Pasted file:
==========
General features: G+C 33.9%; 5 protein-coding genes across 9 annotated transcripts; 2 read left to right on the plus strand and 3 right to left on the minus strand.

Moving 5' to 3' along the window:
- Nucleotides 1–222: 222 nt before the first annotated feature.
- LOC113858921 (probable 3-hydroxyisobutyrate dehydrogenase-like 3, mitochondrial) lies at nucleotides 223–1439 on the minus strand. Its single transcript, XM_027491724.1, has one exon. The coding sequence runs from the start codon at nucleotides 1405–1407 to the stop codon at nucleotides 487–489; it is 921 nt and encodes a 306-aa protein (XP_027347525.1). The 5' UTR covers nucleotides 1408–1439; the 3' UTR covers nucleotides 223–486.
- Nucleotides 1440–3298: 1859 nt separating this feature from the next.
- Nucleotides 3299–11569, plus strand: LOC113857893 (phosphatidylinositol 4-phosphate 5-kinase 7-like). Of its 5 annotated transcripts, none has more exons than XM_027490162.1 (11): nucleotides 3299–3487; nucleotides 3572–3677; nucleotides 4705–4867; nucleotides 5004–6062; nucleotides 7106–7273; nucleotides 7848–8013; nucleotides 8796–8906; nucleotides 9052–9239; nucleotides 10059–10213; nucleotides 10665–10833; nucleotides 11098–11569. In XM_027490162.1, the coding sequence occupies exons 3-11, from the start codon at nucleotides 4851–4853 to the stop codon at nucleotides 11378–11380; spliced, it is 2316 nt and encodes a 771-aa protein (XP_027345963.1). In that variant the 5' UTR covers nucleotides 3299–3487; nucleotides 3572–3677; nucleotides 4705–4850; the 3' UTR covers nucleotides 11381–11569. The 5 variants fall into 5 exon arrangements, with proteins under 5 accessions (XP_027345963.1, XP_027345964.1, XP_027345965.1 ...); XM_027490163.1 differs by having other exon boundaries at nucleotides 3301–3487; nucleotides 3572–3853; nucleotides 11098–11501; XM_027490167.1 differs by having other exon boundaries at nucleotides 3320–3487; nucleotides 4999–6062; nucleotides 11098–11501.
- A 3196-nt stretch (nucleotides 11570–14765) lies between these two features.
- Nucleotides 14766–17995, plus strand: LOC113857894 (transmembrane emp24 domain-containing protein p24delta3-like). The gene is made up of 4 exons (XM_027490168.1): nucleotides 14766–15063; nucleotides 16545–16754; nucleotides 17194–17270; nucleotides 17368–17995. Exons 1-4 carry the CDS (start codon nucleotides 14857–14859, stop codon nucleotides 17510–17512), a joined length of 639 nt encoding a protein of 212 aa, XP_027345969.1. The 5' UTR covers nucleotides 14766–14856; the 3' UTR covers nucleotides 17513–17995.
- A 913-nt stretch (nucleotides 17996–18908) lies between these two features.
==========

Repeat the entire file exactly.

General features: G+C 33.9%; 5 protein-coding genes across 9 annotated transcripts; 2 read left to right on the plus strand and 3 right to left on the minus strand.

Moving 5' to 3' along the window:
- Nucleotides 1–222: 222 nt before the first annotated feature.
- LOC113858921 (probable 3-hydroxyisobutyrate dehydrogenase-like 3, mitochondrial) lies at nucleotides 223–1439 on the minus strand. Its single transcript, XM_027491724.1, has one exon. The coding sequence runs from the start codon at nucleotides 1405–1407 to the stop codon at nucleotides 487–489; it is 921 nt and encodes a 306-aa protein (XP_027347525.1). The 5' UTR covers nucleotides 1408–1439; the 3' UTR covers nucleotides 223–486.
- Nucleotides 1440–3298: 1859 nt separating this feature from the next.
- Nucleotides 3299–11569, plus strand: LOC113857893 (phosphatidylinositol 4-phosphate 5-kinase 7-like). Of its 5 annotated transcripts, none has more exons than XM_027490162.1 (11): nucleotides 3299–3487; nucleotides 3572–3677; nucleotides 4705–4867; nucleotides 5004–6062; nucleotides 7106–7273; nucleotides 7848–8013; nucleotides 8796–8906; nucleotides 9052–9239; nucleotides 10059–10213; nucleotides 10665–10833; nucleotides 11098–11569. In XM_027490162.1, the coding sequence occupies exons 3-11, from the start codon at nucleotides 4851–4853 to the stop codon at nucleotides 11378–11380; spliced, it is 2316 nt and encodes a 771-aa protein (XP_027345963.1). In that variant the 5' UTR covers nucleotides 3299–3487; nucleotides 3572–3677; nucleotides 4705–4850; the 3' UTR covers nucleotides 11381–11569. The 5 variants fall into 5 exon arrangements, with proteins under 5 accessions (XP_027345963.1, XP_027345964.1, XP_027345965.1 ...); XM_027490163.1 differs by having other exon boundaries at nucleotides 3301–3487; nucleotides 3572–3853; nucleotides 11098–11501; XM_027490167.1 differs by having other exon boundaries at nucleotides 3320–3487; nucleotides 4999–6062; nucleotides 11098–11501.
- A 3196-nt stretch (nucleotides 11570–14765) lies between these two features.
- Nucleotides 14766–17995, plus strand: LOC113857894 (transmembrane emp24 domain-containing protein p24delta3-like). The gene is made up of 4 exons (XM_027490168.1): nucleotides 14766–15063; nucleotides 16545–16754; nucleotides 17194–17270; nucleotides 17368–17995. Exons 1-4 carry the CDS (start codon nucleotides 14857–14859, stop codon nucleotides 17510–17512), a joined length of 639 nt encoding a protein of 212 aa, XP_027345969.1. The 5' UTR covers nucleotides 14766–14856; the 3' UTR covers nucleotides 17513–17995.
- A 913-nt stretch (nucleotides 17996–18908) lies between these two features.